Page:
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Goodman’s “Little Foxes” Review – “Greed is Good” Circa 1900 Southern-Style

By Amy Munice

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Long before there was a Gordon Gekko and his famed line “Greed is Good” there was Lillian Hellman.  A social critic extraordinaire, with “Little Foxes” Hellman took on the topic of corporate greed long before Occupy hit the streets.


The Southern family at the center of the story has a pretty good business idea that any venture capitalist would likely be drawn to.  It was to bring the cotton processing machines to the cotton, instead of shipping the cotton to the mill.   They are two brothers and a sister, the latter married to a wealthy man who is away recuperating from heart failure in a hospital up North. 



This is a powerful story with a masterful script by Hellman



The play begins when the family gains the ear of a Mr. Marshall from Chicago, whom one imagines as a Marshall Field



They are each ecstatic at their pending wealth. 



The catch and spur for the plot is that the sister’s husband doesn’t come through with the monies needed to keep the venture in the family.   Desperate, they each try different ploys to make the deal happen. 



As the story progresses, we see just how low each will go, with the lowest of all eventually getting the spoils. 



In their program notes The Goodman Theatre rightfully points out that in some ways the subject matter of “Little Foxes” is even more jarring today in the context of the politically correct sensibilities of our time.  African-American characters seem to exist only to be a frame of reference, little different from animals, on whether the white people around them are kind or cruel.  Domestic violence, which does populate screens and stages today more typically as a main topic, is just a sideshow to the main action.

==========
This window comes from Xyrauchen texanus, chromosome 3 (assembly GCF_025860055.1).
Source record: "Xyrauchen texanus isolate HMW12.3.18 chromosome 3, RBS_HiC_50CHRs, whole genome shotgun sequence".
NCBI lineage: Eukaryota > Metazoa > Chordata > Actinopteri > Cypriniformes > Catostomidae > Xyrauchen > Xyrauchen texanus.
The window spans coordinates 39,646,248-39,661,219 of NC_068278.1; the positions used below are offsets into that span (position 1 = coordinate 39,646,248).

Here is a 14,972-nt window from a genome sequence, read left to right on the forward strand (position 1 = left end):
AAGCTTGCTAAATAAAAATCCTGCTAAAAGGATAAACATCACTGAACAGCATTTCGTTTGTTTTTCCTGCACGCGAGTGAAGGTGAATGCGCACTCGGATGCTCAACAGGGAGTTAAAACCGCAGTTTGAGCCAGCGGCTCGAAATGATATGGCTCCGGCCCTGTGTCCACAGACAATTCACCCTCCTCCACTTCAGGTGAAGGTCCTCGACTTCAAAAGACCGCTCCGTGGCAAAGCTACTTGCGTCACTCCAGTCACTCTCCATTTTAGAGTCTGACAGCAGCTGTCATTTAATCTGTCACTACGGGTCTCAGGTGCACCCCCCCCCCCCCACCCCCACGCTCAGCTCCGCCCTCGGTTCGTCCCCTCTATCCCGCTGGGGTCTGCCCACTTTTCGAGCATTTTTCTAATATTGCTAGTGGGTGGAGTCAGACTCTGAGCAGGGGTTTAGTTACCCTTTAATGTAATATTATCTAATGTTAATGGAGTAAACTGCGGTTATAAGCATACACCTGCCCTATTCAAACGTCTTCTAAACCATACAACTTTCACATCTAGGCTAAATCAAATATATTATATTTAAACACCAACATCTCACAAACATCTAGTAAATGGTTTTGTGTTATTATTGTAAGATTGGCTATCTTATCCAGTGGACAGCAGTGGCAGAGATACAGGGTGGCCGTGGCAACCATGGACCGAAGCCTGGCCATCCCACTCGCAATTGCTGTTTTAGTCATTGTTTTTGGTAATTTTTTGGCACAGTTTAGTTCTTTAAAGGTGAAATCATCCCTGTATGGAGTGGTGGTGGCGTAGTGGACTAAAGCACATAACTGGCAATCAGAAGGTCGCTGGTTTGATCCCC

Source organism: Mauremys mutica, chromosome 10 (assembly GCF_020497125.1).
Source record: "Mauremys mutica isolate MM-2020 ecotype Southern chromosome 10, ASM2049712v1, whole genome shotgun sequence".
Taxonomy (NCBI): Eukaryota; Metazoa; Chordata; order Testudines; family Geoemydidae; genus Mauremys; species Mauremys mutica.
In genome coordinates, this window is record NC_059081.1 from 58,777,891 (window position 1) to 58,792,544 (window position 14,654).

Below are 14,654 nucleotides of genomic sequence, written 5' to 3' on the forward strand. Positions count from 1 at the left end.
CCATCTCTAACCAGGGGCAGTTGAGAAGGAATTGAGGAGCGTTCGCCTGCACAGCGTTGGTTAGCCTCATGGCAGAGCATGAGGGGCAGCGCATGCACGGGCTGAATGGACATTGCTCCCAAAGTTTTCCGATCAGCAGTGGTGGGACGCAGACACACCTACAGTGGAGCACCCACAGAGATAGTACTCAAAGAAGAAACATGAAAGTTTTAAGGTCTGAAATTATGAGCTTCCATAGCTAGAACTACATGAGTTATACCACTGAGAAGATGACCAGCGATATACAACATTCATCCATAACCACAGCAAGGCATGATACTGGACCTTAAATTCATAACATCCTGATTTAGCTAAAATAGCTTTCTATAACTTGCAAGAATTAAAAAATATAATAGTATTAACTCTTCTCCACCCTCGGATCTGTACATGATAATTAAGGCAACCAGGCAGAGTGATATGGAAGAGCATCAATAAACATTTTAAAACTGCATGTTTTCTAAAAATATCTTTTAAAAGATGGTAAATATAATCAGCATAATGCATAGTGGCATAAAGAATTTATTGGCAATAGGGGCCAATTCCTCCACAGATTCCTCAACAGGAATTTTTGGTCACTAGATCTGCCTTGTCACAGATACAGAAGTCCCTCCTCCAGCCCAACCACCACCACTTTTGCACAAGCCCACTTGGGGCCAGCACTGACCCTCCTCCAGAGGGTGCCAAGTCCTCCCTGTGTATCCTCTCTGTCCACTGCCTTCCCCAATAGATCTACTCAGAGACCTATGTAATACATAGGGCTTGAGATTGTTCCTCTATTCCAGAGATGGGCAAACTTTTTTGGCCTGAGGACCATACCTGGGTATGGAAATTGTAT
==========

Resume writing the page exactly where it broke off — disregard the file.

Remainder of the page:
The set by Todd Rosenthal is Southern gothic lush and plush splendor, which you get to salivate over even before the play starts. 


Larry Yando as Ben Hubbard, the older brother, ably carries his lines with a convincing Southern accent, which especially strikes you from the back of the theater where you can’t really see the facial expressions of the actors.  Mary Beth Fisher as Birdie Hubbard, the abused wife of the younger brother, is so convincing that you truly forget she is acting.    


There are some odd touches by Director Henry Wishcamper that puzzle.  One is the dramatic musical cues that signal the beginning and ending of action, similar to the music you hear in this trailor.



If anything it took away from the actors’ ability to let their lines speak for themselves.  Another touch is a recurring gesture by the sister of the family, Regina Giddens (Shannon Cochran) to slap her younger brother’s bald head (Oscar Hubbard, played by Steve Pickering), evoking the Three Stooges, if anything.  And, looking at the production photos and contrasting them to the experience of seeing the play from the back of the theater it seems as if the performance somehow wasn’t sized for the scale of the Goodman Theatre.  Tip:  If you do go, wait until you can get seats in the front of the first floor.


That said, this is a worthwhile production of a true classic.   For some of us, the main effect will be to get us to want to re-watch the movie with Bette Davis in the lead role. 


For those of us inclined toward Hellman immersion the Goodman is also hosting a reading of her play “Another Part of the Forest” on May 16.


“Little Foxes” runs through June 7 in the Goodman’s Albert Theatre.


For tickets and information call the box office at 312 443 3800 or visit the Goodman Theatre website.




Photos:  Liz Lauren


Published on May 12, 2015

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